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The Moderating Role of Body Appreciation on Ethnic Identity and Condom Use Intentions
Breanna Jones, Depts. of Psychology and Sociology, Noelle Manfredi, and Calvin Hall, Dept. of Psychology Graduate Student, with Dr. Kristina Hood, Dept. of Psychology
Scholars have long explored the influence of ethnic identity affirmation, or feelings of belonging to one’s ethnic group (Phinney, 1990), on sexual health outcomes (e.g., condom use intentions; Beadnell et al., 2003). Higher ethnic identity safeguards against risky sexual behaviors (Townsend et al., 2010), such that those with higher ethnic identity affirmation reported less risky sexual behaviors. However, limited research has explored how personal factors, such as positive body image (i.e., body appreciation), may influence the relationship between ethnic identity and sexual risk behaviors. Previous research found that women with higher body appreciation tend to report greater condom use self-efficacy (Grower & Ward, 2018). Furthermore, findings suggest that body appreciation and ethnic identity affirmation are positively associated (Cotter et al., 2013), such that those with higher body appreciation reported greater ethnic identity affirmation. However, body appreciation, ethnic identity affirmation, and condom use intentions have not been studied together. Responsively, the current study aimed to examine the role of body appreciation on the relationship between ethnic identity affirmation and future condom use intentions in a sample of Black and Latinx women. This study was guided by the theory of plan behavior (Ajzen, 1985; Townsend et al., 2006)), which asserts that one’s behavioral intentions (e.g., condom use intentions) are tied to social norms and their attitudes about themselves and others. We hypothesized that body appreciation would moderate the link between ethnic identity affirmation and future condom use intentions. The current sample consisted of 148 heterosexual Black (n= 81) and Latinx women (n= 67), ages 18 to 60 (M= 30.78, SD= 7.65), who were recruited from Amazon Mechanical Turk.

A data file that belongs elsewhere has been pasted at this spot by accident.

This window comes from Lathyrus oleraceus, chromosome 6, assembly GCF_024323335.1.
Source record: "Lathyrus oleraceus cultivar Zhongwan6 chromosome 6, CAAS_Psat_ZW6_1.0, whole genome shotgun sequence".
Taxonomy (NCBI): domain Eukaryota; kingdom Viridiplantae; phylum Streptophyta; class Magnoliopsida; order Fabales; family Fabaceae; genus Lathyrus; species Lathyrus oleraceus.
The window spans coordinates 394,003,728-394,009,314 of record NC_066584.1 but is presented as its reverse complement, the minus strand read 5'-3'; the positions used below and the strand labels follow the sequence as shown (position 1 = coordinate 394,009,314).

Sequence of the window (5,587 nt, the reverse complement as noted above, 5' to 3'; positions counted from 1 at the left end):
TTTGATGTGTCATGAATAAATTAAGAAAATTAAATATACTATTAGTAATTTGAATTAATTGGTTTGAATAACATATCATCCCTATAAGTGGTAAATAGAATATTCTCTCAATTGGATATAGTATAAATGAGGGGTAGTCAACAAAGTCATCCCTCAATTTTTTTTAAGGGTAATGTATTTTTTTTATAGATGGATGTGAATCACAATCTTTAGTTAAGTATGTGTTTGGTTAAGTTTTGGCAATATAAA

The Hayes PROCESS (2017) regression-based tool was used to examine whether body appreciation moderated the relationship between ethnic identity affirmation and future condom use intentions after controlling for age and relationship status. Results suggest an interaction between ethnic identity affirmation and body appreciation on future condom use intentions, B(SE)= -.11(0.06), ΔR2= .02, p= 0.05. To interpret the statistically significant moderation effect, Hayes’s (2017) PROCESS v.3 Johnson-Neyman analysis was used. For Black and Latinx women with lower body appreciation, ethnic identity affirmation did not influence condom use scores, b(SE)= -7.20 (.05), 95% CI[-.17, 0.28], p= 0.16. However, for Black and Latinx women with higher body appreciation, those with lower ethnic identity affirmation had greater condom use intentions than those with higher ethnic identity affirmation, b(SE)= 0.84(.90) 95% CI[-.40, -0.52], p= 0.01. That is, among participants who appreciate their bodies, those who felt less belonging to their ethnic group endorsed greater intentions to use condoms in the future compared to those who felt greater belonging to their ethnic group. Findings suggest that, the influence of body appreciation differs based on one’s level of ethnic identity affirmation, which is counterintuitive to literature suggesting that low ethnic identity is associated with worse sexual health outcomes (e.g., Espinosa-Hernandez & Lefkowitz, 2009). For that reason, more research is needed to replicate the current findings.
Kristina Hood, Ph.D.
Virginia Commonwealth University. Undergraduate Research Opportunities Program
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